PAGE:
January is seen as a time for change. Some people say they’re going to stop drinking alcohol or eating meat – and that they’re going to stop lying.
Most New Year’s resolutions are driven by a combination of guilt and an insatiable need for the moral high ground, so with that in mind, I decided to try and earn some eco-warrior kudos and leave no evidence of my existence on planet earth for a month. I then realised this was completely unrealistic, but decided I could at least try and cut-out any single-use plastic during January.
Unlike most self-improvement attempts, this one was going to come with easy to follow guidelines and achievable goals. Rule number one: use every edible part of every food bought. Rule number two: only recyclable or biodegradable packaging allowed. Goal: avoid starvation – whilst eating something vaguely resembling a balanced diet. Armed with some tote bags, I hit Southampton’s supermarkets to find out how easy this was going to be.
Breakfast supplies were an encouraging start. Porridge oats (cardboard box), milk and juice (recyclable cartons) and jam (glass jar) all went straight in the basket. I’m a creature of habit when it comes to morning food, which is just as well because I would have been struggling if I wanted anything else, although bread was successfully added once I checked the bag could be recycled at a recycling point (Portswood Sainsbury’s has one) and I’d promised myself I’d actually do this rather than chucking it in the bin like I usually do.
Next to the fruit and veg aisle. A fair portion of this was loose and I have a reusable mesh bag (30p at Sainsbury’s) to stick it in, so this went quite well. Meat and fish would be more problematic. The plastic trays fresh meat is packaged in are generally recyclable if you can be bothered to wash them properly, but the film on top isn’t. That said, a plant-based diet is better for the environment, cutting down on my meat consumption is something I’ve been aiming to do for a while, and tinned meat is awful.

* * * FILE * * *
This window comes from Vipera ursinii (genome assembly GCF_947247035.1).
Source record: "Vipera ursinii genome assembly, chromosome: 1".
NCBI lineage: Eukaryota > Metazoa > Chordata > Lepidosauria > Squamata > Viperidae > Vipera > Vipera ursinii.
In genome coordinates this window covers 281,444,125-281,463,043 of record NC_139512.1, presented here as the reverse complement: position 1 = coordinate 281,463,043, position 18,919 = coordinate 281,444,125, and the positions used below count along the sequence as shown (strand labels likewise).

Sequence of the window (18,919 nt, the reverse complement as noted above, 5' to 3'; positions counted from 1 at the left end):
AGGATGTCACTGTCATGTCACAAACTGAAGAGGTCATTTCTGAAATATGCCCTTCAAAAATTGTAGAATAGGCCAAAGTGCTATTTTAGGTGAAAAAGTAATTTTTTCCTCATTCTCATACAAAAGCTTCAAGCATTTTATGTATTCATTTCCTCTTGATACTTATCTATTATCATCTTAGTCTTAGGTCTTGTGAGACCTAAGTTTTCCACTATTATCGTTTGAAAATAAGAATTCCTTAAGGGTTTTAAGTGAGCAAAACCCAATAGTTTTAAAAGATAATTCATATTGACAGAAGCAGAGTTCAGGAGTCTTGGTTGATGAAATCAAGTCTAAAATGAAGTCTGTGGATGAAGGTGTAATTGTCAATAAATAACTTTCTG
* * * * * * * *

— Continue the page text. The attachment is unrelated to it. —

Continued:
So far, so ok, but my plans hit a snag when it came to picking up some carbs. Like many students, I live mainly off pasta, rice and potatoes, all of which come in plastic bags. This makes no sense seeing as only the potatoes are capable of going off and a bag of pasta would do well to survive a couple of weeks in my cupboard. My biscuit addiction definitely wasn’t going to be satisfied either, which meant stocking up on flour and sugar and hitting the kitchen later.
A quick bit of googling helped me find a shop that does sell dried pasta, rice and other beans and pulses loose, so I decided to check it out. Gaia Health Foods in Bedford Place has a wall of these items that you can attack with some tupperware, so I decided to stock up for the long haul whilst I was there. I also picked up a tub of vegetable stock, something which seemed doomed to be encased in single-use foil in the supermarkets. The downside? It is more expensive (although much better quality) than the supermarket equivalents.
One month later, I sat down over a bowl of zero-waste curry and thought about which changes I’d keep and which ones I’d put in the bin.
No fresh meat or fish: difficult at first, but grew on me. I won’t be putting meat in a curry or chili con carne again as I didn’t notice the difference at all, but I do miss sausages. Going vegetarian shaved at least £5 off my weekly shop and I could get 90% of what I wanted loose, so this was actually surprisingly unrestrictive.
Making my own biscuits: took up less time than I expected, noticeably cheaper and good fun. Will definitely be continuing.
Making my own pasta: fun whilst it had some novelty value. Not worth doing regularly unless you have a lot of time to kill and don’t mind bruising most of the bones in your hand.
Tupperware trips to Gaia: will continue doing, but probably only for rice and lentils and I’ll bring bigger tubs so I can stock up on more stuff in one trip.
Recycling point trips: fine once I remembered to take the stuff I wanted to recycle with me.
So how did I do overall? Barring the time when I caved and bought a coffee in a disposable cup (might keep as plant pot/pencil holder?), I did manage to stick to the plan. That said, my diet did feel more restricted, and planning my food shops caused more headaches than usual. Ultimately, the major barrier to all this was time. Getting everything I wanted generally meant shopping in 2 or 3 different places and spending more time in the kitchen, something that certainly isn’t going to work for everyone. It also needs to be said that more ‘up-market’ supermarkets are much better at providing loose fruit and veg than their budget counterparts, and that cheaper own-brand products were more likely to be plastic-wrapped than their fancier alternatives. If you’re watching the pennies, as most of us are right now, it’s hard to justify spending an extra pound on a bag of pasta simply because of its packaging.
Remember that episode of Blue Planet 2 where the turtle got stuck in a plastic bag? That was over five years ago. Slow progress has been made since then, but the bottom line is that supermarkets need to be doing more to make essential products plastic-free, the government needs to do more to make them, and we need to put pressure on both to make plastic pollution a priority once again.